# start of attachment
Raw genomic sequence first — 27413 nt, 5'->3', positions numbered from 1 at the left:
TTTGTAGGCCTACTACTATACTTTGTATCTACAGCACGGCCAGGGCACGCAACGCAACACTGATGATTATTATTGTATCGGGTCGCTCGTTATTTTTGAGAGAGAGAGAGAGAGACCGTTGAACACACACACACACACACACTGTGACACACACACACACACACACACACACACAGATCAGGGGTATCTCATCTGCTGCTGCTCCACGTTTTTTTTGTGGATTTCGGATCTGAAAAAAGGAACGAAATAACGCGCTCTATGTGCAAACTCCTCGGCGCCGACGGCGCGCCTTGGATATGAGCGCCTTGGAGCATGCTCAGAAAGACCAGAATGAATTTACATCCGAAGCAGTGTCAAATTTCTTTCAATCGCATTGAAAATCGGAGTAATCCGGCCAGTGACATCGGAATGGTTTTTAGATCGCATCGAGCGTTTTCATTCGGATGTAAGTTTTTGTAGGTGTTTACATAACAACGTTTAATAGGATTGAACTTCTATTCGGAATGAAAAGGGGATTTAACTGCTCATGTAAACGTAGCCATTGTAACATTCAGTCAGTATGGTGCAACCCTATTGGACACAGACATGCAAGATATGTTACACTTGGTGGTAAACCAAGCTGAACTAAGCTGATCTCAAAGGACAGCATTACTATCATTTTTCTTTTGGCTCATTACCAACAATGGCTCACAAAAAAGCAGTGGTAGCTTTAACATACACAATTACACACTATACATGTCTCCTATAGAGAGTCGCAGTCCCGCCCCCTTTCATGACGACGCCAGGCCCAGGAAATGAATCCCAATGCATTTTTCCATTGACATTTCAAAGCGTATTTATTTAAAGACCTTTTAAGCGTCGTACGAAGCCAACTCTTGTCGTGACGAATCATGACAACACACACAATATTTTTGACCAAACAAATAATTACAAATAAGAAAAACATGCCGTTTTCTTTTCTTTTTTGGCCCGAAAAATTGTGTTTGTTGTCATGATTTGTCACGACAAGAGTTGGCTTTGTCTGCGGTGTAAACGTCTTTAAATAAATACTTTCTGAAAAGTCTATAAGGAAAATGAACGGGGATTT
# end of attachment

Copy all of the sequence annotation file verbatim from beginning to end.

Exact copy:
Raw genomic sequence first — 27413 nt, 5'->3', positions numbered from 1 at the left:
TTTGTAGGCCTACTACTATACTTTGTATCTACAGCACGGCCAGGGCACGCAACGCAACACTGATGATTATTATTGTATCGGGTCGCTCGTTATTTTTGAGAGAGAGAGAGAGAGACCGTTGAACACACACACACACACACACTGTGACACACACACACACACACACACACACACAGATCAGGGGTATCTCATCTGCTGCTGCTCCACGTTTTTTTTGTGGATTTCGGATCTGAAAAAAGGAACGAAATAACGCGCTCTATGTGCAAACTCCTCGGCGCCGACGGCGCGCCTTGGATATGAGCGCCTTGGAGCATGCTCAGAAAGACCAGAATGAATTTACATCCGAAGCAGTGTCAAATTTCTTTCAATCGCATTGAAAATCGGAGTAATCCGGCCAGTGACATCGGAATGGTTTTTAGATCGCATCGAGCGTTTTCATTCGGATGTAAGTTTTTGTAGGTGTTTACATAACAACGTTTAATAGGATTGAACTTCTATTCGGAATGAAAAGGGGATTTAACTGCTCATGTAAACGTAGCCATTGTAACATTCAGTCAGTATGGTGCAACCCTATTGGACACAGACATGCAAGATATGTTACACTTGGTGGTAAACCAAGCTGAACTAAGCTGATCTCAAAGGACAGCATTACTATCATTTTTCTTTTGGCTCATTACCAACAATGGCTCACAAAAAAGCAGTGGTAGCTTTAACATACACAATTACACACTATACATGTCTCCTATAGAGAGTCGCAGTCCCGCCCCCTTTCATGACGACGCCAGGCCCAGGAAATGAATCCCAATGCATTTTTCCATTGACATTTCAAAGCGTATTTATTTAAAGACCTTTTAAGCGTCGTACGAAGCCAACTCTTGTCGTGACGAATCATGACAACACACACAATATTTTTGACCAAACAAATAATTACAAATAAGAAAAACATGCCGTTTTCTTTTCTTTTTTGGCCCGAAAAATTGTGTTTGTTGTCATGATTTGTCACGACAAGAGTTGGCTTTGTCTGCGGTGTAAACGTCTTTAAATAAATACTTTCTGAAAAGTCTATAAGGAAAATGAACGGGGATTT